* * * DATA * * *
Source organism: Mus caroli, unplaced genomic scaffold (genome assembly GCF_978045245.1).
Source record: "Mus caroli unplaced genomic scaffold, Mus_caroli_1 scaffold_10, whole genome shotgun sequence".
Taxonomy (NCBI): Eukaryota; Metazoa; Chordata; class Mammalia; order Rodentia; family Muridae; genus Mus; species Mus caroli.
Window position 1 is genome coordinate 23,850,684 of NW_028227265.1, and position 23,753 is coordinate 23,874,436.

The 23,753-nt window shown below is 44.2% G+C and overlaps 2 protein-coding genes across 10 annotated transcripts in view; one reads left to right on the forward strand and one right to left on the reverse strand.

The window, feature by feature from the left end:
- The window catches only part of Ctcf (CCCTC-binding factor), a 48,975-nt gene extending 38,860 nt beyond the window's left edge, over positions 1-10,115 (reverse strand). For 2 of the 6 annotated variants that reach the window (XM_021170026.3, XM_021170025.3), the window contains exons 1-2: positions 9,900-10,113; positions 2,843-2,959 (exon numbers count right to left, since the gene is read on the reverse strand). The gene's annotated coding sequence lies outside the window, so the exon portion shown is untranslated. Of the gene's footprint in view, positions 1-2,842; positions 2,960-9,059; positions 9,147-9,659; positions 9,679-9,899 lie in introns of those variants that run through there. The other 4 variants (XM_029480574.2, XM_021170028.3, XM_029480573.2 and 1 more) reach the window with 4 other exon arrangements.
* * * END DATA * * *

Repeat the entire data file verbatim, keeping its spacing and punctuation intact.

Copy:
Source organism: Mus caroli, unplaced genomic scaffold (genome assembly GCF_978045245.1).
Source record: "Mus caroli unplaced genomic scaffold, Mus_caroli_1 scaffold_10, whole genome shotgun sequence".
Taxonomy (NCBI): Eukaryota; Metazoa; Chordata; class Mammalia; order Rodentia; family Muridae; genus Mus; species Mus caroli.
Window position 1 is genome coordinate 23,850,684 of NW_028227265.1, and position 23,753 is coordinate 23,874,436.

The 23,753-nt window shown below is 44.2% G+C and overlaps 2 protein-coding genes across 10 annotated transcripts in view; one reads left to right on the forward strand and one right to left on the reverse strand.

The window, feature by feature from the left end:
- The window catches only part of Ctcf (CCCTC-binding factor), a 48,975-nt gene extending 38,860 nt beyond the window's left edge, over positions 1-10,115 (reverse strand). For 2 of the 6 annotated variants that reach the window (XM_021170026.3, XM_021170025.3), the window contains exons 1-2: positions 9,900-10,113; positions 2,843-2,959 (exon numbers count right to left, since the gene is read on the reverse strand). The gene's annotated coding sequence lies outside the window, so the exon portion shown is untranslated. Of the gene's footprint in view, positions 1-2,842; positions 2,960-9,059; positions 9,147-9,659; positions 9,679-9,899 lie in introns of those variants that run through there. The other 4 variants (XM_029480574.2, XM_021170028.3, XM_029480573.2 and 1 more) reach the window with 4 other exon arrangements.